CSS Style Guides

Published by Chris Coyier

As we wrap up our recent poll on ordering CSS properties, it brings up the larger issue of CSS style guides. Ordering properties is just one choice you have to make that makes up a complete styling strategy. Naming is a part of it. Sectioning is a part of it. Commenting, indentation, overall file structure... it all makes up a complete CSS style guide.

Let's round up some existing ones.

But first... Not Pattern Libraries.

I love pattern libraries. Think Twitter Bootstrap or GEL. I think they are a fantastic way to work particularly in large sites and web apps. This post isn't about those. We'll do a roundup of those some time, because I think that would be valuable too. This is about style guides for CSS itself.

The List

I'll list some excerpts from each that I like below.

GitHub

GitHub CSS Style Guide →

As a rule of thumb, don't nest further than 3 levels deep. If you find yourself going further, think about reorganizing your rules (either the specificity needed, or the layout of the nesting).

Unit-less line-height is preferred because it does not inherit a percentage value of its parent element, but instead is based on a multiplier of the font-size.

Google

Google HTML/CSS Style Guide →

Use ID and class names that are as short as possible but as long as necessary.

E.g. #nav not #navigation, .author not .atr

Do not concatenate words and abbreviations in selectors by any characters (including none at all) other than hyphens, in order to improve understanding and scannability.

E.g. .demo-image not .demoimage or .demo_image

Idiomatic CSS

Nicolas Gallagher's Idiomatic CSS →

Configure your editor to "show invisibles". This will allow you to eliminate end of line whitespace, eliminate unintended blank line whitespace, and avoid polluting commits.

Long, comma-separated property values - such as collections of gradients or shadows - can be arranged across multiple lines in an effort to improve readability and produce more useful diffs.

Use separate files (concatenated by a build step) to help break up code for distinct components.

CSS Wizardry

Harry Robert's CSS Style →

I have a blanket-ban on IDs in CSS. There is literally no point in them, and they only ever cause harm.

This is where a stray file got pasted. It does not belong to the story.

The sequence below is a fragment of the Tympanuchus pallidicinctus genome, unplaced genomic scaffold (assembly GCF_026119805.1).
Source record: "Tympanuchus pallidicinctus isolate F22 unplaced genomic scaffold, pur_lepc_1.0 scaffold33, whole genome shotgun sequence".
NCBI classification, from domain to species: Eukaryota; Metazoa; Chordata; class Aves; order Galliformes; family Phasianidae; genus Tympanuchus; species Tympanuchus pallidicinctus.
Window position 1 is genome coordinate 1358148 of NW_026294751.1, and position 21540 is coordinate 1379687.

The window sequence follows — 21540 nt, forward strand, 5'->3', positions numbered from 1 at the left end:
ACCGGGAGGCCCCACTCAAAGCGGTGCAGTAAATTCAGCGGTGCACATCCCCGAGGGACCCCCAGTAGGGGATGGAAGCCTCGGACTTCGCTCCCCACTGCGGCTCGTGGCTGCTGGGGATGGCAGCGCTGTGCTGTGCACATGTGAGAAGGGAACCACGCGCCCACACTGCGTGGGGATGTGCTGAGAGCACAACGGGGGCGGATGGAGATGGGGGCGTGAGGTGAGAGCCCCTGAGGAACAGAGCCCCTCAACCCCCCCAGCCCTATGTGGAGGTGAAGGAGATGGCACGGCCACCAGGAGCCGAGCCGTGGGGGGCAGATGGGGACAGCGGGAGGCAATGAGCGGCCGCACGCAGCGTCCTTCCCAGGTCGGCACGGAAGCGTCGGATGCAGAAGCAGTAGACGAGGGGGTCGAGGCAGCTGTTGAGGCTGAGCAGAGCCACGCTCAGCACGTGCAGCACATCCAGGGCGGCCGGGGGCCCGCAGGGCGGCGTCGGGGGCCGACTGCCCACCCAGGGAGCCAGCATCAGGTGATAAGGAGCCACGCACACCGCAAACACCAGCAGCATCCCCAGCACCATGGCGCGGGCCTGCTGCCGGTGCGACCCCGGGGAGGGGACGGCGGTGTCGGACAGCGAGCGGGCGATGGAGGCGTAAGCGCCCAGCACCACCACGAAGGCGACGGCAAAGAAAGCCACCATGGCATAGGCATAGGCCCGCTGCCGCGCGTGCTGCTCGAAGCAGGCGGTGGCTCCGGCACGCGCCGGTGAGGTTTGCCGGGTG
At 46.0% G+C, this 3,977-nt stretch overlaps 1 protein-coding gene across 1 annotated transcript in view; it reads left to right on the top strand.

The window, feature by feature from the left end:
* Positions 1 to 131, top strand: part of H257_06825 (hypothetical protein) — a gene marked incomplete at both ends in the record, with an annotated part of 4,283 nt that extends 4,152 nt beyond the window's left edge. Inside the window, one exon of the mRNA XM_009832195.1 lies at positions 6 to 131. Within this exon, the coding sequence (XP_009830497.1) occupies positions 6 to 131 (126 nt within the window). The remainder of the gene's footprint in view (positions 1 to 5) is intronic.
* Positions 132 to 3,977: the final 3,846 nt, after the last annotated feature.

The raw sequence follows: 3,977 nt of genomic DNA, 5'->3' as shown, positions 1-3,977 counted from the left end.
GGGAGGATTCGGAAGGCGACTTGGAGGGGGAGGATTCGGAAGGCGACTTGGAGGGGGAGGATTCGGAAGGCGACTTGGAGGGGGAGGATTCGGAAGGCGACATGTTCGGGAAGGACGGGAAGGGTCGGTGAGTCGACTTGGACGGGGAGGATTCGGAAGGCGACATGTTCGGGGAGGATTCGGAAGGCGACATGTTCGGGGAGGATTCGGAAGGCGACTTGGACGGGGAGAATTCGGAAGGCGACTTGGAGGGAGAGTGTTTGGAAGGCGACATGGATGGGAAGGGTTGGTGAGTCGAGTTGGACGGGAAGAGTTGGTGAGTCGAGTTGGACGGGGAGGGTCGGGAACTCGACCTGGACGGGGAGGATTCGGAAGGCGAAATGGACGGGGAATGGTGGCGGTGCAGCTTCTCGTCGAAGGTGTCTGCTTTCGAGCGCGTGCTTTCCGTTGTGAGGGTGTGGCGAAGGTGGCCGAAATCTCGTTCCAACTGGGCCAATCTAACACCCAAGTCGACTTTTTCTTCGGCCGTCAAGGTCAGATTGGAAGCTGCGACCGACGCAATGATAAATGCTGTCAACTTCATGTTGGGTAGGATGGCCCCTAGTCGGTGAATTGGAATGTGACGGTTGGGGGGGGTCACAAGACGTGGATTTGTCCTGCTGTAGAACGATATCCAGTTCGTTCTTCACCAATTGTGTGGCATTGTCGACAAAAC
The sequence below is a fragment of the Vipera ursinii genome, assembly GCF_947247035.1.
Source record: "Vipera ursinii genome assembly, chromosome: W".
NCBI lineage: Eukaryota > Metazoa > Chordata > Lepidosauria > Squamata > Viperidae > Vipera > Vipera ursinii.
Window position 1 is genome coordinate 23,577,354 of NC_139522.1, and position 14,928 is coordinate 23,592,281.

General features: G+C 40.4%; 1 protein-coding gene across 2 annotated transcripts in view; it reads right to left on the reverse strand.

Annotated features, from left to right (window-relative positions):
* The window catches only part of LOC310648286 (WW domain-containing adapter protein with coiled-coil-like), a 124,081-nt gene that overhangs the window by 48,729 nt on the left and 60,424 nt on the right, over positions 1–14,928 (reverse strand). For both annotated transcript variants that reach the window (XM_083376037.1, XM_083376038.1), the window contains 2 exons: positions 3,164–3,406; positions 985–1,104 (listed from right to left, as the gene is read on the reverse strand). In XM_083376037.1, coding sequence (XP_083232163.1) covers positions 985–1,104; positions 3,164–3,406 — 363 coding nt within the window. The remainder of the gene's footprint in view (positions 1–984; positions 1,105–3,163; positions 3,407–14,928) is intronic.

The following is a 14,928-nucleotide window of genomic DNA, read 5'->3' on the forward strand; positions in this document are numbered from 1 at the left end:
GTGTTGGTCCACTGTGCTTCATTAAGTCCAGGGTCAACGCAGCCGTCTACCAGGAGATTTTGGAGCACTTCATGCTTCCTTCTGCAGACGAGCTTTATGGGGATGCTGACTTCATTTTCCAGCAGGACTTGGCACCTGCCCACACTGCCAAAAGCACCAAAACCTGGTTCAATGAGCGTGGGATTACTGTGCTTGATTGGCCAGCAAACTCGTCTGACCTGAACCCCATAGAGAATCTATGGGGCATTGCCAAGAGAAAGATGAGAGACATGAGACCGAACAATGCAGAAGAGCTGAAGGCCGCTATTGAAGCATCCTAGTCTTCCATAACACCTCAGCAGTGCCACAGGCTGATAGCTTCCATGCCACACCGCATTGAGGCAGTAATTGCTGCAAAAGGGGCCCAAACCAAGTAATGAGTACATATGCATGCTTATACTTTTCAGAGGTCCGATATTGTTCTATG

This section heading is also prepended with a $. This is so that—when I do a find for a section—I actually do a find for $MAIN and not MAIN.

In situations where it would be useful for a developer to know exactly how a chunk of CSS applies to some HTML, I often include a snippet of HTML in a CSS comment.

Smashing Magazine

Vitaly Friedman's "Improving Code Readability With CSS Styleguides" →

For large projects or large development team it is also useful to have a brief update log.

For better overview of your code you might consider using one-liners for brief fragments of code.

ThinkUp

ThinkUp CSS Style Guide →

If the value of the width or height is 0, do not specify units.

Comments that refer to selector blocks should be on a separate line immediately before the block to which they refer.

WordPress

WordPress CSS Coding Standards →

Add two blank lines between sections and one blank line between blocks in a section.

Broad selectors allow us to be efficient, yet can have adverse consequences if not tested. Location-specific selectors can save us time, but will quickly lead to a cluttered stylesheet. Exercise your best judgement.

Magic Numbers are unlucky. These are numbers that are used as quick fixes on a one-off basis. Example: .box { margin-top: 37px }.

SMACSS

Jonathan Snook's Scalable and Modular Architecture for CSS →

This thing is a beast and it would be hard to pull just a few quotes. But...

Throwing every new style you create onto the end of a single file would make finding things more difficult and would be very confusing for anybody else working on the project.

If done right, Modules can easily be moved to different parts of the layout without breaking.

Only include a selector that includes semantics. A span or div holds none. A heading has some. A class defined on an element has plenty.

More?

Does your organization maintain and use a public style guide? Post it!